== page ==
Sleeping had been a privilege Natalie couldn’t let herself enjoy. But the sound of the family she’d saved was comforting, and she was tired, and a few moments off peaceful oblivion had overwhelmed her.
But she fought back. She always fought back. She remembered the monsters. And when she’d woken up, she’d known the truth.
She couldn’t stay in the same house as the gentle family that had tried to save her. She was far more dangerous than any of the monsters outside. She was the mother of monsters.
She crouched in the shelter of a shack, away from the endless sky, and stared at the weapon in her hand. It was the monster of monsters, no different than the ones she’d made at Hatherly’s command. It mastered the darkness that shadowed her, and channeled the darkness inside of her. And it was always hungry.
The first of monsters Hatherly had drawn from her lurked at the door off her shelter, but she didn’t want to see it. The second one fluttered above her head, whispering, but she didn’t hear it. She concentrated on the blade in her hand, and the darkness dripping from her other hand. She could, if she wanted, shape it into one of the shadows. To be one of the true monsters she would have to put something of herself into it and she wasn’t sure what she had left to give it. Hatherly had made so many monsters and retained so much of himself. Maybe it was a learned skill.
Fascinated, she stared at the creature she was crafting. It seemed to grow more solid as she studied it. She could push her will inside it, shape it. She shaped it like loneliness, like responsibility, like despair, like meaninglessness. She shaped it like self-awareness. And it grew larger and larger. It started to pull something from her–
A voice, a human voice, spoke to her.
“That looks sticky.”
She looked up. A little boy flickered in front of her vision, before becoming a young man. She knew his face.
Panic exploded over her. She couldn’t—
The creature leapt off her hand toward the boy, and she fled, unable to watch the result.
The two Cambions she’d made kept pace with her. “Go away,” she threw at them, and the moth was caught by the wind and carried into the sky.
The cat, though, just smiled. “Not yet.” The boy was chasing her. “He wants to take you back to where you belonged.”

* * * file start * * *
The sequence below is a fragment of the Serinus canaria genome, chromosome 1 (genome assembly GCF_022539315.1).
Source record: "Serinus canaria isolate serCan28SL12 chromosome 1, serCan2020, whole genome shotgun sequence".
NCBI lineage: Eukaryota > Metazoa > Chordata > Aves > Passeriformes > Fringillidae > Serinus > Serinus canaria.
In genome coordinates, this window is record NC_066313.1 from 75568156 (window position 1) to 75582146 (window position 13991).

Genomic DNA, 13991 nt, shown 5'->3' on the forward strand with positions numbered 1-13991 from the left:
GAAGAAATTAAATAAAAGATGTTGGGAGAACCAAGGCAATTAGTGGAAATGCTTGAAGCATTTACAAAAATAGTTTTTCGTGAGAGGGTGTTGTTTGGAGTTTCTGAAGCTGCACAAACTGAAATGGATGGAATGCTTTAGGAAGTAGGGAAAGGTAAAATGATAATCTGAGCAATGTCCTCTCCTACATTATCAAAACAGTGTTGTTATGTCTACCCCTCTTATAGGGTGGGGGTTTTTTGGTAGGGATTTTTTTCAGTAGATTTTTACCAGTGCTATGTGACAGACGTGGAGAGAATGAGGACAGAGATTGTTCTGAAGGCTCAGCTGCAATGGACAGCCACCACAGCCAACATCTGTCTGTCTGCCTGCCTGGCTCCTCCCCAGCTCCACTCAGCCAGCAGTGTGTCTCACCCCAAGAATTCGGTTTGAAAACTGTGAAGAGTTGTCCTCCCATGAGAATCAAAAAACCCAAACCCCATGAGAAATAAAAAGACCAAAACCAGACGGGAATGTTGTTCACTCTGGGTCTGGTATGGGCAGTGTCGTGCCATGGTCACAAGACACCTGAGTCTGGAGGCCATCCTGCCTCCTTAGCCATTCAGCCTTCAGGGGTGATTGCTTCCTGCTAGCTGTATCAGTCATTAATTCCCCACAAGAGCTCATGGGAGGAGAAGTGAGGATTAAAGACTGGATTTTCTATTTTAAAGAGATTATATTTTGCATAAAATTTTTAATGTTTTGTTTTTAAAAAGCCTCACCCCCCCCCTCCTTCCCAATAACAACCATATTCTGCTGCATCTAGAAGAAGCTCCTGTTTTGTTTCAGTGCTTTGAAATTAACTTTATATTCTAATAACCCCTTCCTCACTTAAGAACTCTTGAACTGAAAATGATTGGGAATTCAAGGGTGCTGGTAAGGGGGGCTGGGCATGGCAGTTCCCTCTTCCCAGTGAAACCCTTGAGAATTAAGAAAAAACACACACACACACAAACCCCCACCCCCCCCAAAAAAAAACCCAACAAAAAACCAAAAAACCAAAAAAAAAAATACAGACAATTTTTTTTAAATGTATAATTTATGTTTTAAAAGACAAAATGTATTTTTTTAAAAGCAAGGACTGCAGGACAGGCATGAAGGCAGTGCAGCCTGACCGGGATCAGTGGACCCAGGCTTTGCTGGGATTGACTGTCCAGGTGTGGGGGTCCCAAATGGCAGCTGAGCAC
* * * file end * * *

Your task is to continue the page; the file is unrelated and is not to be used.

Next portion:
“They want what can’t be. Shut up.”
“Natalie!” the voice before her called, and it hurt. She remembered he was cunning as she fell to her knees. The cat moved in front of her. It didn’t want her to escape. Her own monster, her own servant and it wouldn’t let her escape this boy who looked like her and called her name.
“Seth,” whispered the cat. And the word made her feel better. She could stand up again. They were on equal ground, and it helped, although she was dreadfully afraid.
The boy approached her, and for a moment she thought she could see behind him a long line of people, all looking at her with their hands outstretched. But she couldn’t go back.
“Hey,” said the boy. “Don’t run. I’m better at tag than seeking.” She looked at him warily, the cat pressing against the back of her legs. He went on, “We used to play in the upper floors of the Tower, do you remember?” The moth fluttered over his head, then came to her head.
She remembered, rocking back on her heels as if struck. He moved forward, catching her arm. “It’s okay,” he said soothingly. “You can come back. ”
She shook her head wildly. “I can’t. I’m— I can’t save you anymore, Seth. I can’t be what I was. I can’t be your sister anymore.”
His expression froze. Flatly, he said, “Nothing can make you not my sister.” His fingers moved on her arm, and then he pulled his hand away, leaving her to steady herself.
The moth fluttered between them. Its name was Surreptition, Natalie remembered. It kept secrets away from Hatherly. But what secrets had she ever had from Seth? She raised her hand to the moth and let it light on her fingers. Then she watched, fascinated, as it crawled back into her anima.
And it brought her everything she’d left behind, she thought. Seth, her other siblings, her parents, her teachers, their hopes and expectations. But she still wasn’t what she had been. She could never be that again.
“I’m not her,” she told Seth. “Your sister.”
He stared at her, then reached out a hand to brush his fingers across her uninjured cheek, her ear, her matted hair. Then, his hand shaking a little, he touched his own pale hair. “You are.” But his voice was cracked and broken, as if it hurt him to say that.
Something dark surged inside. “I’m a monster too now,” she insisted.
“Too?” he inquired softly. “Then why does it matter? But you’re still my sister, in the end.”
The moth in the depths of her soul have one last flutter of its wings, and the darkness crashed over her. “You don’t want me to be your sister,” she said, knowing it was true.
Seth’s entire body, already tense, coiled as if to move, and Natalie responded, not sure if she was going to run or fight or do something else. But then his hands came up to thread through his hair in a remembered gesture of deep frustration, and his eyes when they met hers were full of anguish. “I can’t do this,” he muttered. “I was the wrong person for this. I’m not who you need right now. God, I wish I was. I wish–” He cut himself off, and fumbled in his jeans. “Don’t you worry, Natalie. I’m going to get you somebody too dumb to try and argue with you.” He spoke into a little walkie-talkier. “I need—” his voice broke again. “I need Ajax.”